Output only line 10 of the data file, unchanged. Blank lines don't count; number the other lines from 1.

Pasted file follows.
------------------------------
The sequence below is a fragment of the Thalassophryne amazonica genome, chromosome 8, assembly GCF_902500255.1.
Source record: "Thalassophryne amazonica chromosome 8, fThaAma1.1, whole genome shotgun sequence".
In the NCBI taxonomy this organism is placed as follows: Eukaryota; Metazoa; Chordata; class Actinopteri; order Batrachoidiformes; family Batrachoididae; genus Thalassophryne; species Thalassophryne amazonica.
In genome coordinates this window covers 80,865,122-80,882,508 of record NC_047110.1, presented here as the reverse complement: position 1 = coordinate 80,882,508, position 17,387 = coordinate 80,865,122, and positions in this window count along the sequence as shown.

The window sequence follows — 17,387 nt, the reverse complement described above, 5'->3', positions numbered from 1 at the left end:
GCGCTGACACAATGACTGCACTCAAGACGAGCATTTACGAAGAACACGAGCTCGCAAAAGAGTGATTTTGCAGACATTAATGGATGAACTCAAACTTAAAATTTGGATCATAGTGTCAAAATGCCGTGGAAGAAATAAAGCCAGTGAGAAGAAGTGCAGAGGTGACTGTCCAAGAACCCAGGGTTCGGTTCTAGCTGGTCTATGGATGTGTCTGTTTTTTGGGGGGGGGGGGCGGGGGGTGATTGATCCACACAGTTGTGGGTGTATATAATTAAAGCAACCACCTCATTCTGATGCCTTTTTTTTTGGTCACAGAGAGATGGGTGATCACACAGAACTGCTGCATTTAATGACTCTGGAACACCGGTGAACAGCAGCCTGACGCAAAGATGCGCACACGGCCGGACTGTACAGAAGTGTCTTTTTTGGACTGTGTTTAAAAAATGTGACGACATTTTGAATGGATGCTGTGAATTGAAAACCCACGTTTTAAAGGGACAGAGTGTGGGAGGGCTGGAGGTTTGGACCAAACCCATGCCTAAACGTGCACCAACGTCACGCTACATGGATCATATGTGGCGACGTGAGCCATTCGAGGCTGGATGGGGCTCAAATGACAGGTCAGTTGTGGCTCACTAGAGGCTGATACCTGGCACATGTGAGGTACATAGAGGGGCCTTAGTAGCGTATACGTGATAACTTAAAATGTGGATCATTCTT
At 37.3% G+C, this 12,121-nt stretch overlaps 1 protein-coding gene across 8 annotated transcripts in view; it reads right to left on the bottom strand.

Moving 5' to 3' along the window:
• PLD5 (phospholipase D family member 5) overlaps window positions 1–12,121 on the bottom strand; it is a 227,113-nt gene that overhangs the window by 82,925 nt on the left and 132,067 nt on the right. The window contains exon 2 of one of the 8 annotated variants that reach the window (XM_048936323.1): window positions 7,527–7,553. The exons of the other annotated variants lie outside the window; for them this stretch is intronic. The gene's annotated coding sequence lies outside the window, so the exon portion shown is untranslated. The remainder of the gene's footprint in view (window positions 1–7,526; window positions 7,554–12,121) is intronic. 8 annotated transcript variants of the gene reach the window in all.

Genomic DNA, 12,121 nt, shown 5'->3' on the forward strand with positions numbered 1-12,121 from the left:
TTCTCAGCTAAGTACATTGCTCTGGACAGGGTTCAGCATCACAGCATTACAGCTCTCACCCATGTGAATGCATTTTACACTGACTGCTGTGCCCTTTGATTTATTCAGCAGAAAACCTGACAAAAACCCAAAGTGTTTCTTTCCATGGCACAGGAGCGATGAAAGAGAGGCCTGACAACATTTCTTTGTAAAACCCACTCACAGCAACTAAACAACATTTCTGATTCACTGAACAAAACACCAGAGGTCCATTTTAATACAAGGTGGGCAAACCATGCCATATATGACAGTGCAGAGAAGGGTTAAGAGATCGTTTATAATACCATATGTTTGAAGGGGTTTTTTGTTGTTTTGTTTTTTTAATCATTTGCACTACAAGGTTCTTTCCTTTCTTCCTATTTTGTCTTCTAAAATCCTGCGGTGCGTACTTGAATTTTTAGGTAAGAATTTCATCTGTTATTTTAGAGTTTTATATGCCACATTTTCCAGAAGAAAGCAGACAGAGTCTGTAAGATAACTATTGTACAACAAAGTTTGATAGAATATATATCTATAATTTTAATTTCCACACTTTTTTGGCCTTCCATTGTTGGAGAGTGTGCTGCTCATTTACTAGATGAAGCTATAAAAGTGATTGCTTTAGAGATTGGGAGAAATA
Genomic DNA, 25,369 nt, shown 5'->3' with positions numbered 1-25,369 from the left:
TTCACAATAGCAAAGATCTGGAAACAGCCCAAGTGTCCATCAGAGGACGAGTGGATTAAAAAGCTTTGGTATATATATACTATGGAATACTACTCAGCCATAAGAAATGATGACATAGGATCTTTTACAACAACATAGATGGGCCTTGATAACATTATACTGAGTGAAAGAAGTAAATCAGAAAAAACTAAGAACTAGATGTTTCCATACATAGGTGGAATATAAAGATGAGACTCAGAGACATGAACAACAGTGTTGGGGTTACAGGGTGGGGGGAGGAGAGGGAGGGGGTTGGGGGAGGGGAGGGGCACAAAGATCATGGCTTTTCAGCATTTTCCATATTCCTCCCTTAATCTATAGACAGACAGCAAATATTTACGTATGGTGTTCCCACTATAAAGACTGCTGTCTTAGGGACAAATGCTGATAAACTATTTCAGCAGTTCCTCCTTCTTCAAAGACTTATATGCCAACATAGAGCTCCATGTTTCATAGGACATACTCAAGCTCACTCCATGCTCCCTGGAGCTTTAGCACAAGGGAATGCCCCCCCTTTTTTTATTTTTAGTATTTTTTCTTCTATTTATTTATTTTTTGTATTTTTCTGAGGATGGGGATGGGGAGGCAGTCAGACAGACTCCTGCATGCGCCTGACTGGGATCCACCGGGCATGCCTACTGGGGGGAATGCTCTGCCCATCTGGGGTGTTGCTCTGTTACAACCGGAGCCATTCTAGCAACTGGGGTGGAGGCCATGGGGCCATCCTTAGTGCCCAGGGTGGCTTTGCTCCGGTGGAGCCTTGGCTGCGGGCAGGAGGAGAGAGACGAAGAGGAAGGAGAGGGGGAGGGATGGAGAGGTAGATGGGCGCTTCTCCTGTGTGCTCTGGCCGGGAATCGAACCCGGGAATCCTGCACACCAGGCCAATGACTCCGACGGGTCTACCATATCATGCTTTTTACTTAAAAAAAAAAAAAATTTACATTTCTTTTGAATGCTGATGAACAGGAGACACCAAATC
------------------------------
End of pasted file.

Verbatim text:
Genomic DNA, 12,121 nt, shown 5'->3' on the forward strand with positions numbered 1-12,121 from the left: